Scientists need to stop hiding behind jargon, and learn to communicate science to non-scientists in interesting ways. That’s the whole message of ComSciCon! By and large the people attending this conference already know that.
But herein lies a dilemma. As journalist/ ComSciCon panelist Phil McKenna said, (and as panelist Dietram Scheufele subsequently tweeted), “If you lose the jargon, you lose precision; if you don’t, you lose the audience.”
Is that a real tradeoff? Do we have to sacrifice information quality to make science accessible? I don’t think so. Science communicators shouldn’t sacrifice intellect for buzz. So, especially when challenging technical content is involved, the way we sell science matters tremendously.
If we step out of our labs and communicate, but we do it on blogs that no one reads, or on esoteric sites only known to other scientists, we’re just preaching to the choir. To reach people who don’t traditionally seek out science news, we need to find a means of communicating that retains challenging technical concepts, but shares those ideas in engaging, accessible ways with many, many people.
Unfortunately, ComSciCon didn’t host a panel on the specifics of effective marketing. We established that broadly accessible science communication is important, but didn’t set out actionable next steps.
It’s a pitfall of conferences in general I’d say, that panels based on the exchange of good ideas don’t necessarily translate into actionable steps back home. Because speakers are addressing large and diverse audiences, they tend to focus on somewhat generalized ideas, rather than laying out a protocol to change the field (or the world).
As a biologist, I like protocols. That said, even the most distinguished conference speaker can’t tell you what to do, or how to live your life. So how do we make positive change then? We write. We communicate. We just start, and en masse, find our voices and share them. Lose the jargon (but don’t assume the reader is an idiot) and communicate your research wherever you can.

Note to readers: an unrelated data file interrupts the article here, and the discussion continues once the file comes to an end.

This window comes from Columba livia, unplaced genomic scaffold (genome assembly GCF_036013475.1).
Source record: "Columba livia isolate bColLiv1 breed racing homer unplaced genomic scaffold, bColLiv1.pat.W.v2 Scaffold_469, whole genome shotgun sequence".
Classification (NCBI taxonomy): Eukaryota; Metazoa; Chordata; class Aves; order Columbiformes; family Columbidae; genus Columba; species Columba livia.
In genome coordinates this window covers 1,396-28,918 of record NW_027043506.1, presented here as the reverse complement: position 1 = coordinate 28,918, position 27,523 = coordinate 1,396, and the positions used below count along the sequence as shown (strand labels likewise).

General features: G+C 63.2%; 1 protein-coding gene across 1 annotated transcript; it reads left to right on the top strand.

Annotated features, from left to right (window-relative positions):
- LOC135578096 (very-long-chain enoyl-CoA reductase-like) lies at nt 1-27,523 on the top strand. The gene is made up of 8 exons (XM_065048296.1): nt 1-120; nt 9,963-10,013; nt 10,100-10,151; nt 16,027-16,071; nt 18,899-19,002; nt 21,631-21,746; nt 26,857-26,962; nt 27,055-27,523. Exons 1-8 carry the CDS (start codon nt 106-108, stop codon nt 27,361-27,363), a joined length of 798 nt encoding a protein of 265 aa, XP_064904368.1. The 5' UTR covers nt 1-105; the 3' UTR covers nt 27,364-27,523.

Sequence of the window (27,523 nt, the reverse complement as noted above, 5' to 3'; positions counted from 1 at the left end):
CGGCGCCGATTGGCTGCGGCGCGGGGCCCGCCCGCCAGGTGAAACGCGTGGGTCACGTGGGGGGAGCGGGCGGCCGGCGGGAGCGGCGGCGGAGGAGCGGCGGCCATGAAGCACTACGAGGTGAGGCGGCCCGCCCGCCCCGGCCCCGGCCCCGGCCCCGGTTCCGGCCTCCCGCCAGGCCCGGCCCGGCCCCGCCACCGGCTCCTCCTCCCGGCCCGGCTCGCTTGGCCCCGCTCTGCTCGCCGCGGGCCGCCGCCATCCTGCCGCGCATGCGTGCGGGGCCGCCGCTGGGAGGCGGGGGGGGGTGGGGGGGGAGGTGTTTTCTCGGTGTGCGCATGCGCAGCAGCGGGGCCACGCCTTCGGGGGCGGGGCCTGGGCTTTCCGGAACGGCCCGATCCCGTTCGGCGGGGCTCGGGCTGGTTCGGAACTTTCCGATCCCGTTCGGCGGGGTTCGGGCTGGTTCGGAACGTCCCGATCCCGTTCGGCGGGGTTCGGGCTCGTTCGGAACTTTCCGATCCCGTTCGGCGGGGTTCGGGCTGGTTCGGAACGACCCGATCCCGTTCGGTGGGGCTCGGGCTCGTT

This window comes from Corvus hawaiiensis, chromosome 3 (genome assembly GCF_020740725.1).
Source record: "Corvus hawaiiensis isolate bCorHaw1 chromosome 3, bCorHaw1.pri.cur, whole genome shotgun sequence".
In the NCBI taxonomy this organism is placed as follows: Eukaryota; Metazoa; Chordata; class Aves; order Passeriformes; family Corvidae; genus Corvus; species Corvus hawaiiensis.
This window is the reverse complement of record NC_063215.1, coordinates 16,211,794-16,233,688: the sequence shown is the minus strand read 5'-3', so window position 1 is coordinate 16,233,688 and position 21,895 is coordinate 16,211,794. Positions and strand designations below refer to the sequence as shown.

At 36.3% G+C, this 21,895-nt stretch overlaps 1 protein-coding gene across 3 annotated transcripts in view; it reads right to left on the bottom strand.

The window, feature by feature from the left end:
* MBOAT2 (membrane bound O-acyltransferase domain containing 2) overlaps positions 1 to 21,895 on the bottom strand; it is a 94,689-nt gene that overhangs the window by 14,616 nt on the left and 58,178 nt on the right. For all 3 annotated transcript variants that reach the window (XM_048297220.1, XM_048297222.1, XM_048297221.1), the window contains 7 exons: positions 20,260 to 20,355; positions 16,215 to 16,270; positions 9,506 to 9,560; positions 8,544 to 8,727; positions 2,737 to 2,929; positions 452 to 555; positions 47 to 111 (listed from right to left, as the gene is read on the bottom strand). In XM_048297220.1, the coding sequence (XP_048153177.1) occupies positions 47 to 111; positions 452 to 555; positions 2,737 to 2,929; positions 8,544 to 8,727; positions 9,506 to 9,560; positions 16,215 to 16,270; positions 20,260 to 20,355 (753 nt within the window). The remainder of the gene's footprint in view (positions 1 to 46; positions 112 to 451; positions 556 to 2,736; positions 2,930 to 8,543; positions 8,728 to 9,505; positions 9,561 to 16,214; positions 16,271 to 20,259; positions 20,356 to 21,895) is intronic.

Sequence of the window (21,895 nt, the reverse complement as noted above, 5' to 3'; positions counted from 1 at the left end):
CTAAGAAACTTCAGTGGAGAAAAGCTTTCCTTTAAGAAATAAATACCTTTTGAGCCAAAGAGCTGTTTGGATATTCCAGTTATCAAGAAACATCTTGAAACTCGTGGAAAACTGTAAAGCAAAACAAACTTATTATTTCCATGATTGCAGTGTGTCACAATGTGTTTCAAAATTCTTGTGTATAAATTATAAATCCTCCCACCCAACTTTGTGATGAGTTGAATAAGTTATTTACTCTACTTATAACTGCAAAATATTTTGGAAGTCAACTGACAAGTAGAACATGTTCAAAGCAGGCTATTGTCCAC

It’s a process.
Be prepared to struggle. Be prepared to fail. The development of a career is an organic process and takes a looooong time.
Panelists overwhelmingly cited grit, rather than credentials, as key to their success. The tenacity to keep working and failing had carried many through years of career flux and financial insecurity, while they built up the network and experience to land more stable, permanent positions.
UGH, right? The prospect of protracted struggle and failure isn’t pretty, and certainly won’t increase the appeal of STEM outside of academia.
In terms of reach though, it seems that science communicators themselves are accessing broader audiences than ever before. As more and more trained researchers leave the academy, a new crop of science communication outlets has emerged. From quarterly publications like Nautilus to weekly podcasts like Radiolab, science communicators have more fingers in the pie than ever before.
Hopefully this means that if we continue to work together on smaller projects in the short term, there will be more large-scale opportunities in the long term.
Invest in the hours of your life, not in the idea of what you want to become.
Don’t get me wrong– it’s important to have long-term goals. Treat them as the cardinal directions on which you set the compass of your life. But then, rather than asking, “What do I want to end up doing?” ask, “What do I want to try next?” and “How can I put myself in a position to do that?”
All photos A. McDermott
If you invest in the moment and pursue the things you can’t help doing, you’re apt to take the inevitable challenges in stride, and to keep pushing through those early knee scrapes.
Not everyone has the privilege to do what he or she loves (financial security be damned), but if you are one of the lucky few with the opportunity to chase a not-so-lucrative passion, capitalize on that luck. Use it to build a more scientifically literate society. Use it to increase interest in science. Use it to build the foundations of a more diverse future in STEM!